Good communication between you and your child can make your bond stronger and make them happier and more confident. As children get older, having a good relationship can also make talking about difficult subjects less challenging. Here are some tips from a family therapist on how to effectively communicate with your child.
Facilitating open communication with your child when they’re young can help you develop a positive relationship and make it easier for them to feel comfortable confiding in you as they grow. Setting aside time to play with your child every day lets them know they are important to you. Having fun with them is also a great opportunity to talk and learn more about how they think and feel. Whether they’re a preschooler or teen; positive reinforcement works wonders — it’s vital to praise your child when they do something right. This type of feedback makes it more likely they will behave in a positive way again.
Children’s feelings are sometimes very intense, emotional and immediate. Often, they just need to be reassured everything is okay. Creating a comfortable space for your child to talk can help them (and you) understand how to navigate challenges and make good decisions. Being there for your child when they want to talk becomes even more important as they grow into adolescents.
Regardless of age, giving your child your full attention when they are trying to talk to you lets them know you care about what they have to say. Technology and the demands of chores, work and other obligations can make it easy to become distracted. Put down your phone, turn off the TV, look your child in the eyes and listen.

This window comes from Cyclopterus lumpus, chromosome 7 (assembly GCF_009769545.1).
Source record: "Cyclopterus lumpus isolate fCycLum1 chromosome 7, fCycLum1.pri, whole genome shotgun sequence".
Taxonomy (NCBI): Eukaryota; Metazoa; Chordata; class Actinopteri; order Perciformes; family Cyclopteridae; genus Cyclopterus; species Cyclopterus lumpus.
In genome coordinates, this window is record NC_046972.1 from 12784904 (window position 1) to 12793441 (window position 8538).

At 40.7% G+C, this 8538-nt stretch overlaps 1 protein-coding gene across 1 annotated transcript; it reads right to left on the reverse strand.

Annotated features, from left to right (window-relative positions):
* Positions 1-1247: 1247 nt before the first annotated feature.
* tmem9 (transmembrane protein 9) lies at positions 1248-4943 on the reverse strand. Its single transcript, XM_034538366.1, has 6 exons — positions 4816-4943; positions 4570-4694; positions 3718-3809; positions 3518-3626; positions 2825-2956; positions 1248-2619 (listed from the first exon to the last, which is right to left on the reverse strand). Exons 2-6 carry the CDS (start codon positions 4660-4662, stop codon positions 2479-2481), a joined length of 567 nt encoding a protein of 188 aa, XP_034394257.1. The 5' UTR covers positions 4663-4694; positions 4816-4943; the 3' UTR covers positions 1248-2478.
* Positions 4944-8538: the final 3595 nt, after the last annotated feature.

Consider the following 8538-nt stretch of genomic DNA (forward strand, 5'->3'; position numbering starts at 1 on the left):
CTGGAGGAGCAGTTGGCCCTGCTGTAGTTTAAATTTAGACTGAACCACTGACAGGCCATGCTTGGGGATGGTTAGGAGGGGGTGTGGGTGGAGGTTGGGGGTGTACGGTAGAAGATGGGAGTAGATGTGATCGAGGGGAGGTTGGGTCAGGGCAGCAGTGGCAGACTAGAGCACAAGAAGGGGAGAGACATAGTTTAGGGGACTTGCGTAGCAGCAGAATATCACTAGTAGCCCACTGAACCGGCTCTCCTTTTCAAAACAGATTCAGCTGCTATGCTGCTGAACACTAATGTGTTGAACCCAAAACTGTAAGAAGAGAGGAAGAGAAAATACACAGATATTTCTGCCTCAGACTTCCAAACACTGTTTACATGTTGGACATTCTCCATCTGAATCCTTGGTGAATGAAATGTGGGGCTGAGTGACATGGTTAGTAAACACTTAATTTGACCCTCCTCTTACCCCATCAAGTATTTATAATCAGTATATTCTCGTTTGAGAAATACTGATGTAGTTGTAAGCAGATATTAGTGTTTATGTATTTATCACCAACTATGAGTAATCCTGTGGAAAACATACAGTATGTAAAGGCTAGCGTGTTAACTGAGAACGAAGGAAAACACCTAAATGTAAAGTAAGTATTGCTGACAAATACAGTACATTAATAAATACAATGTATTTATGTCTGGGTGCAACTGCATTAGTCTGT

Like adults, children just want to be heard. Actively listen to your child when they’re speaking to you. When they’re done, take a quick pause before you speak. Gentle follow-up questions like “How do you feel about that?” or “Tell me more about it,” can keep the conversation going, encourage your child to open up and deepen your connection. If there’s something specific on your child’s mind, make sure to follow up in a day or two.
Consider Your Child’s Unique Personality
Some children are very chatty while others are more reticent and take time to open up to conversation. Pay attention to how your child responds, and adjust your communication style according to their needs. If know your child is usually hungry and cranky after school, it’s probably not the best time to start a conversation. Something as simple as taking a walk in the park can put you both in a better mood and lead to more meaningful conversation.
A family therapist can help you and your child learn how to effectively communicate, show love and help you create a healthy emotional connection that lasts a lifetime. Contact a family therapist at Kayenta to schedule an appointment.